This book is science fiction, a space opera, and the follow up to the successful, Hugo-award-winning predecessor A Memory Called Empire. I found the sequel to be an easier read, as most of the world-building was accomplished in the previous book. The plot was predictable, but the world it runs through is full of brain food to the point of overwhelming. There are complex politics, uncertain relationships, questions about the true meaning of words and language, questions about identity, questions about foreigners and what it means to be alien, and oh, just questions about everything. It is an adventure filled with beauty and is also a spectacularly thought-consuming mess.
If you know what you are looking for, you can feel the Roman/Byzantine flavor everywhere, but it is not forced, and I am not sure if a casual observer would really notice. The Empire feels as realistic as any sci-fi empire. In many ways it is much more realistic. Most contemporary empires, like Star Wars,are totalitarian and dominating because evil in a strongly post-colonialism, post-Naziism perspective. Here, the Empire dominates through the power of its culture, spreading with poetry as much as with the force of its legions.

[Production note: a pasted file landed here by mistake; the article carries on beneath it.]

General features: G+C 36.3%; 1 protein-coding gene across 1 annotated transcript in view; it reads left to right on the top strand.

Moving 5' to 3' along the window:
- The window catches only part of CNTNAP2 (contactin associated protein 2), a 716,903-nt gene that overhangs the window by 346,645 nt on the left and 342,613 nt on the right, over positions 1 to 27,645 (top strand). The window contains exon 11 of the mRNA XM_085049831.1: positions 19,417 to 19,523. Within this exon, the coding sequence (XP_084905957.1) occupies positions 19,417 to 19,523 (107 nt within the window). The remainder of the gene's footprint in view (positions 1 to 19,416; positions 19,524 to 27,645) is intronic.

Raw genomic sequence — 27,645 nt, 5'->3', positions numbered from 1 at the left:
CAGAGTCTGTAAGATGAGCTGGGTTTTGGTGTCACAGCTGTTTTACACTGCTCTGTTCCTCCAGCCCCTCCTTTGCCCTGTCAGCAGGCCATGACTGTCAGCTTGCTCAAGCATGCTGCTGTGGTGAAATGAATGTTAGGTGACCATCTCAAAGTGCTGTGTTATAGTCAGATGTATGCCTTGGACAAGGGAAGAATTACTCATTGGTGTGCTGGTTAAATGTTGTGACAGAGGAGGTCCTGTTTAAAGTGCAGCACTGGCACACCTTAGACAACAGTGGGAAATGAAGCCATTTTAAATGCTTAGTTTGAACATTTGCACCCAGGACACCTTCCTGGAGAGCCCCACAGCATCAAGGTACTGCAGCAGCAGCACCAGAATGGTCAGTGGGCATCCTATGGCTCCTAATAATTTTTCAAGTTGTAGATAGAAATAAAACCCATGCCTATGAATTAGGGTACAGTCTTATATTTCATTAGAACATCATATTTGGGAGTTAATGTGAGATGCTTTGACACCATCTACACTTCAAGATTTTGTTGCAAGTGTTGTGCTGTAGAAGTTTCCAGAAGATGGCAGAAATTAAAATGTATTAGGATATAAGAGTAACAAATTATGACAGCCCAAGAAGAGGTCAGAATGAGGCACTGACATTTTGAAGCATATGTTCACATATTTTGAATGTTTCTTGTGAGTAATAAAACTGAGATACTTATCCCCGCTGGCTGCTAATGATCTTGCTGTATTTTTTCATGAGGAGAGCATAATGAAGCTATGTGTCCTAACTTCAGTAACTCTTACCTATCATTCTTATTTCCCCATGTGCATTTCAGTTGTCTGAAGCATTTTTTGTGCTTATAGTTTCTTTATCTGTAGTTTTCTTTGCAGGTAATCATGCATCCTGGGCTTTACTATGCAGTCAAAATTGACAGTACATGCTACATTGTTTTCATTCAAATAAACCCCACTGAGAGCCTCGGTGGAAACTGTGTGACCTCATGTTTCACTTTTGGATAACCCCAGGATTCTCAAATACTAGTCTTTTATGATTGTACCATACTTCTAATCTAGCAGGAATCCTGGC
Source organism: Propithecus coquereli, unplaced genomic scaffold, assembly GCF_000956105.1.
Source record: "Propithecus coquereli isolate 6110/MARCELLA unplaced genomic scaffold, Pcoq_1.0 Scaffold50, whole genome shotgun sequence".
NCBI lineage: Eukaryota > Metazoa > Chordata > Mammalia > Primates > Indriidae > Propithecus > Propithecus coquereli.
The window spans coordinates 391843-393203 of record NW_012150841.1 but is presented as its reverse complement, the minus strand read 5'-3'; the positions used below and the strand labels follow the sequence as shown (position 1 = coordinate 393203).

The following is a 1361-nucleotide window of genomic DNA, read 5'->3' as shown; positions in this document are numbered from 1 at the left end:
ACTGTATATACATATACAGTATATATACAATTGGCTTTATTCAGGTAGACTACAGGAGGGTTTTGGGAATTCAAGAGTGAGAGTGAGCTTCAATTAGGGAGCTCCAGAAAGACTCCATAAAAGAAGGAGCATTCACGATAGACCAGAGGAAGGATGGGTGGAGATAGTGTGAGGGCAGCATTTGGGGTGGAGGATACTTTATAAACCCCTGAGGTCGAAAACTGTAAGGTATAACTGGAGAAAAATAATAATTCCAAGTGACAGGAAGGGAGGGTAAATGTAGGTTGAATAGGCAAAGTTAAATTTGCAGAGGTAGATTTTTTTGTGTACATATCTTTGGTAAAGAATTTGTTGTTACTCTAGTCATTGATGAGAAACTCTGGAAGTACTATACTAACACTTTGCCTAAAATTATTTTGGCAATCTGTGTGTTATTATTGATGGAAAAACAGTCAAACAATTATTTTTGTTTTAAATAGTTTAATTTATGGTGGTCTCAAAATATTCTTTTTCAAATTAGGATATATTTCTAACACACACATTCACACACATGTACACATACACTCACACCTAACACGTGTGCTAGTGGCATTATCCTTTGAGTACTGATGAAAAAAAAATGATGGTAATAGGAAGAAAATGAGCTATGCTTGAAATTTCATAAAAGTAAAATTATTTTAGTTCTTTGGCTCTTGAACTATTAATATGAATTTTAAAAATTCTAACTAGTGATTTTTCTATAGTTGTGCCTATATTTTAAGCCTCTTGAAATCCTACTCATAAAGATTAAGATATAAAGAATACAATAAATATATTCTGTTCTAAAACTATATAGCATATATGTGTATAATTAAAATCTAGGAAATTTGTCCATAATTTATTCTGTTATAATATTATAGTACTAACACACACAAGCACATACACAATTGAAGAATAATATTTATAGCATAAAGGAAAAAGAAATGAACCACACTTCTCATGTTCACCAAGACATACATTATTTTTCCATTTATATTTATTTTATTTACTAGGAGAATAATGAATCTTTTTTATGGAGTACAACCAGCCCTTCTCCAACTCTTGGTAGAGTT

The culture of the Empire does not lend itself to creating simple people. Every character is a complex person filled with conflicts and doubt. I think I would have been very impressed with the creation of the characters except for the fact that every character seems to just too neatly serve the plot. It feels rather stressful, any supporting characters otherwise are faceless. Can’t I just relax and be human for a minute in this universe? Maybe this is intentional. Everyone is a puppet for the narrative that is the Empire.
Overall, it was a good read, but I didn’t find it satisfying. The complexity of the world leaves open questions dangling everywhere. This is realism, such that I can almost feel myself living and working in this world. I might even go so far as to say this world is the exact opposite of the world in my beloved Murderbot sci-fi series, although it tackles many of the same questions.
I read this book at the wrong time. It was stressful in an already stressful time. This book is better read when you are feeling complacent, as I think it will do a great job of stirring up thoughts and discussions.